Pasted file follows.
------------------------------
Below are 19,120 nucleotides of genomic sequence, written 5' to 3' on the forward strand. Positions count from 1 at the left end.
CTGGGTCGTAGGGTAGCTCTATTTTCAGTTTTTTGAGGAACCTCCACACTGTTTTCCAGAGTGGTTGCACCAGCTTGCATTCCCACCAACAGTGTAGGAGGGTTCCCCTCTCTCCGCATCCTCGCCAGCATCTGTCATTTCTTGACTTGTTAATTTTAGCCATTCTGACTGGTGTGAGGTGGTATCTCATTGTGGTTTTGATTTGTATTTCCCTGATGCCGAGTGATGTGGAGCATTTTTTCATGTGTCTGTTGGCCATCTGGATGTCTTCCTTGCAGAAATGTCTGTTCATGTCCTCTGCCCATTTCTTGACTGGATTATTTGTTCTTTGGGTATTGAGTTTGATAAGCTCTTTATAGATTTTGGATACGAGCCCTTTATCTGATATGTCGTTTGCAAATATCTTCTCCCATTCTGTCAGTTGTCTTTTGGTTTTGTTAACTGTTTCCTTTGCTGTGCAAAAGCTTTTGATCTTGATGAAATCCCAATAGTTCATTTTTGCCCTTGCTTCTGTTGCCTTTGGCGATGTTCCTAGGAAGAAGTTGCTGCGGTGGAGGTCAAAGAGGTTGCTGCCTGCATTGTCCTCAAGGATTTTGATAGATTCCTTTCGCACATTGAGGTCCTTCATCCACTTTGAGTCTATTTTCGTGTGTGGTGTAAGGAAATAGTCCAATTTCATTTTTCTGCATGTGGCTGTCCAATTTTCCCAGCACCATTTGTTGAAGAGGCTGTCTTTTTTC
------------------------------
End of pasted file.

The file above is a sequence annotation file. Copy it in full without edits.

Below are 19,120 nucleotides of genomic sequence, written 5' to 3' on the forward strand. Positions count from 1 at the left end.
CTGGGTCGTAGGGTAGCTCTATTTTCAGTTTTTTGAGGAACCTCCACACTGTTTTCCAGAGTGGTTGCACCAGCTTGCATTCCCACCAACAGTGTAGGAGGGTTCCCCTCTCTCCGCATCCTCGCCAGCATCTGTCATTTCTTGACTTGTTAATTTTAGCCATTCTGACTGGTGTGAGGTGGTATCTCATTGTGGTTTTGATTTGTATTTCCCTGATGCCGAGTGATGTGGAGCATTTTTTCATGTGTCTGTTGGCCATCTGGATGTCTTCCTTGCAGAAATGTCTGTTCATGTCCTCTGCCCATTTCTTGACTGGATTATTTGTTCTTTGGGTATTGAGTTTGATAAGCTCTTTATAGATTTTGGATACGAGCCCTTTATCTGATATGTCGTTTGCAAATATCTTCTCCCATTCTGTCAGTTGTCTTTTGGTTTTGTTAACTGTTTCCTTTGCTGTGCAAAAGCTTTTGATCTTGATGAAATCCCAATAGTTCATTTTTGCCCTTGCTTCTGTTGCCTTTGGCGATGTTCCTAGGAAGAAGTTGCTGCGGTGGAGGTCAAAGAGGTTGCTGCCTGCATTGTCCTCAAGGATTTTGATAGATTCCTTTCGCACATTGAGGTCCTTCATCCACTTTGAGTCTATTTTCGTGTGTGGTGTAAGGAAATAGTCCAATTTCATTTTTCTGCATGTGGCTGTCCAATTTTCCCAGCACCATTTGTTGAAGAGGCTGTCTTTTTTC